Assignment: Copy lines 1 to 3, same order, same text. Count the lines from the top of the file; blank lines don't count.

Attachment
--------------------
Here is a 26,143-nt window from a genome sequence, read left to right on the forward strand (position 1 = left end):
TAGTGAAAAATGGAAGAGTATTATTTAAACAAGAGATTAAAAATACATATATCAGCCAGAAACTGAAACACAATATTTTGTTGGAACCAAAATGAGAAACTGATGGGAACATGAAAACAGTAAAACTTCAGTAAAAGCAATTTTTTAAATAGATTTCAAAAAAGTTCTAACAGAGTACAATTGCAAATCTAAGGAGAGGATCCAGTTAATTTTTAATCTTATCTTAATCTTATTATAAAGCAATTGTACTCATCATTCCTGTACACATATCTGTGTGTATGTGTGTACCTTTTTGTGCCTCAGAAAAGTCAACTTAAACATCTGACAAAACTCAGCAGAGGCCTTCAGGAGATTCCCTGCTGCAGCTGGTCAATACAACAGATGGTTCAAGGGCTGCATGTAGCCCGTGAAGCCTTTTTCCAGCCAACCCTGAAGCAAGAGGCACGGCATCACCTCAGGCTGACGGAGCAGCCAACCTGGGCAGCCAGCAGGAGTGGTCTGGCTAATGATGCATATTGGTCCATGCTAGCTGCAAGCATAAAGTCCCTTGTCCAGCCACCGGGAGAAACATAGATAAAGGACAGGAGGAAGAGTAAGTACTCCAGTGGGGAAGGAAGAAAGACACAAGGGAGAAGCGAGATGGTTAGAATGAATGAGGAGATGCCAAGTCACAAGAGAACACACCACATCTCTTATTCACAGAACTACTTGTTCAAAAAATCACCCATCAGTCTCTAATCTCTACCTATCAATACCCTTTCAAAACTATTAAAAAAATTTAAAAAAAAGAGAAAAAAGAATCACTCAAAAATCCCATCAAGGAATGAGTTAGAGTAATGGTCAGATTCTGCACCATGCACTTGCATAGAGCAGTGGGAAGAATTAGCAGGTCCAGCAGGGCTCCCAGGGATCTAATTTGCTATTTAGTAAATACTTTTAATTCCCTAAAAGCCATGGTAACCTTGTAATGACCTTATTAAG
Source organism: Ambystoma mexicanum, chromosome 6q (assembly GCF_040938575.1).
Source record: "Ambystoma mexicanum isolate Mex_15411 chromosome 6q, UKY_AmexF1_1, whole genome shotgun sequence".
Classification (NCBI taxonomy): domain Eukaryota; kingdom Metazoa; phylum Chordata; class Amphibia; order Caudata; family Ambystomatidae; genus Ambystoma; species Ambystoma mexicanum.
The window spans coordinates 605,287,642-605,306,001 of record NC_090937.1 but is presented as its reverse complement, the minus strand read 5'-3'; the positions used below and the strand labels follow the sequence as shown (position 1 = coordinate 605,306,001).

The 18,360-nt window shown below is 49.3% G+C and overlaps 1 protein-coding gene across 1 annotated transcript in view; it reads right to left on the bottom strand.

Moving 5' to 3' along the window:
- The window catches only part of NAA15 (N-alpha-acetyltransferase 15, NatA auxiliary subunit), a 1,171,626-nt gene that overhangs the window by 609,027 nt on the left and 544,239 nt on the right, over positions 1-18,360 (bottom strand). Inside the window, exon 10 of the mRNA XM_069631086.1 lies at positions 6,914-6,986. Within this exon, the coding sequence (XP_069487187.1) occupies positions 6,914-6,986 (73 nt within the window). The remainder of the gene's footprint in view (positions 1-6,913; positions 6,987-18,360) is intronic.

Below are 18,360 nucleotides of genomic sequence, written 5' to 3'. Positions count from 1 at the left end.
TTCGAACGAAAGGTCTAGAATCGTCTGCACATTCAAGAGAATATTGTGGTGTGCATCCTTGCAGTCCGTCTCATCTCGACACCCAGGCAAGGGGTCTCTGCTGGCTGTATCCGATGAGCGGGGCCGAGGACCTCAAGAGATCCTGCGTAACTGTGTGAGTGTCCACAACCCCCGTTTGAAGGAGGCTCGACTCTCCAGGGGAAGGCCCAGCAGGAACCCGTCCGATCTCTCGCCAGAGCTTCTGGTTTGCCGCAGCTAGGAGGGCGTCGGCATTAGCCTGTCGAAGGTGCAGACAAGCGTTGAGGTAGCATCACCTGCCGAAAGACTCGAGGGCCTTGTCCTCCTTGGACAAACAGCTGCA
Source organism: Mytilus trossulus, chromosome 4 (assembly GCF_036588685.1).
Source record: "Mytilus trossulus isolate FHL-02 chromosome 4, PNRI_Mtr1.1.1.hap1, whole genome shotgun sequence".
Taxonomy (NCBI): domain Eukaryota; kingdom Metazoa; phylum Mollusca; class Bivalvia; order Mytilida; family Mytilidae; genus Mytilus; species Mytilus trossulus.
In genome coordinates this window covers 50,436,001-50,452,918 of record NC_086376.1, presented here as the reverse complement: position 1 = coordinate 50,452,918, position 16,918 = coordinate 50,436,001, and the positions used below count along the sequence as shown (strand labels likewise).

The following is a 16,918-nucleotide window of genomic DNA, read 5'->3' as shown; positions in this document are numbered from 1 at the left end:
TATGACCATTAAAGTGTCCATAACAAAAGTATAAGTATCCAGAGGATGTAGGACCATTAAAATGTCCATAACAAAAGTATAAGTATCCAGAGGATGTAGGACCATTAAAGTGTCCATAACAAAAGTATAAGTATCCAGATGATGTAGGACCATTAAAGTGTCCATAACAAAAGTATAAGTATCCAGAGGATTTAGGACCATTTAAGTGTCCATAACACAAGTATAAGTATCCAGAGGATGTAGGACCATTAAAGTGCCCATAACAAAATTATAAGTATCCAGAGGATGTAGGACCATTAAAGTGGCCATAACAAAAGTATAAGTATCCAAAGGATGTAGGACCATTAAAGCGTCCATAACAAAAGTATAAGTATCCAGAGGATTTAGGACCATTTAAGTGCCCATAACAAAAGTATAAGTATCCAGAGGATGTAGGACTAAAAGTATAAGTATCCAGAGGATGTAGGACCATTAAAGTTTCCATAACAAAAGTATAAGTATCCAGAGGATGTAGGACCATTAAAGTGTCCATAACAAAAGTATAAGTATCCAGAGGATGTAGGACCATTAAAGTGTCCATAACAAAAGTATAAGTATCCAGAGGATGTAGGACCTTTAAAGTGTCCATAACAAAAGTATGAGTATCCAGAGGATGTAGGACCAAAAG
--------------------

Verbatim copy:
Here is a 26,143-nt window from a genome sequence, read left to right on the forward strand (position 1 = left end):
TAGTGAAAAATGGAAGAGTATTATTTAAACAAGAGATTAAAAATACATATATCAGCCAGAAACTGAAACACAATATTTTGTTGGAACCAAAATGAGAAACTGATGGGAACATGAAAACAGTAAAACTTCAGTAAAAGCAATTTTTTAAATAGATTTCAAAAAAGTTCTAACAGAGTACAATTGCAAATCTAAGGAGAGGATCCAGTTAATTTTTAATCTTATCTTAATCTTATTATAAAGCAATTGTACTCATCATTCCTGTACACATATCTGTGTGTATGTGTGTACCTTTTTGTGCCTCAGAAAAGTCAACTTAAACATCTGACAAAACTCAGCAGAGGCCTTCAGGAGATTCCCTGCTGCAGCTGGTCAATACAACAGATGGTTCAAGGGCTGCATGTAGCCCGTGAAGCCTTTTTCCAGCCAACCCTGAAGCAAGAGGCACGGCATCACCTCAGGCTGACGGAGCAGCCAACCTGGGCAGCCAGCAGGAGTGGTCTGGCTAATGATGCATATTGGTCCATGCTAGCTGCAAGCATAAAGTCCCTTGTCCAGCCACCGGGAGAAACATAGATAAAGGACAGGAGGAAGAGTAAGTACTCCAGTGGGGAAGGAAGAAAGACACAAGGGAGAAGCGAGATGGTTAGAATGAATGAGGAGATGCCAAGTCACAAGAGAACACACCACATCTCTTATTCACAGAACTACTTGTTCAAAAAATCACCCATCAGTCTCTAATCTCTACCTATCAATACCCTTTCAAAACTATTAAAAAAATTTAAAAAAAAGAGAAAAAAGAATCACTCAAAAATCCCATCAAGGAATGAGTTAGAGTAATGGTCAGATTCTGCACCATGCACTTGCATAGAGCAGTGGGAAGAATTAGCAGGTCCAGCAGGGCTCCCAGGGATCTAATTTGCTATTTAGTAAATACTTTTAATTCCCTAAAAGCCATGGTAACCTTGTAATGACCTTATTAAG
Source organism: Ambystoma mexicanum, chromosome 6q (assembly GCF_040938575.1).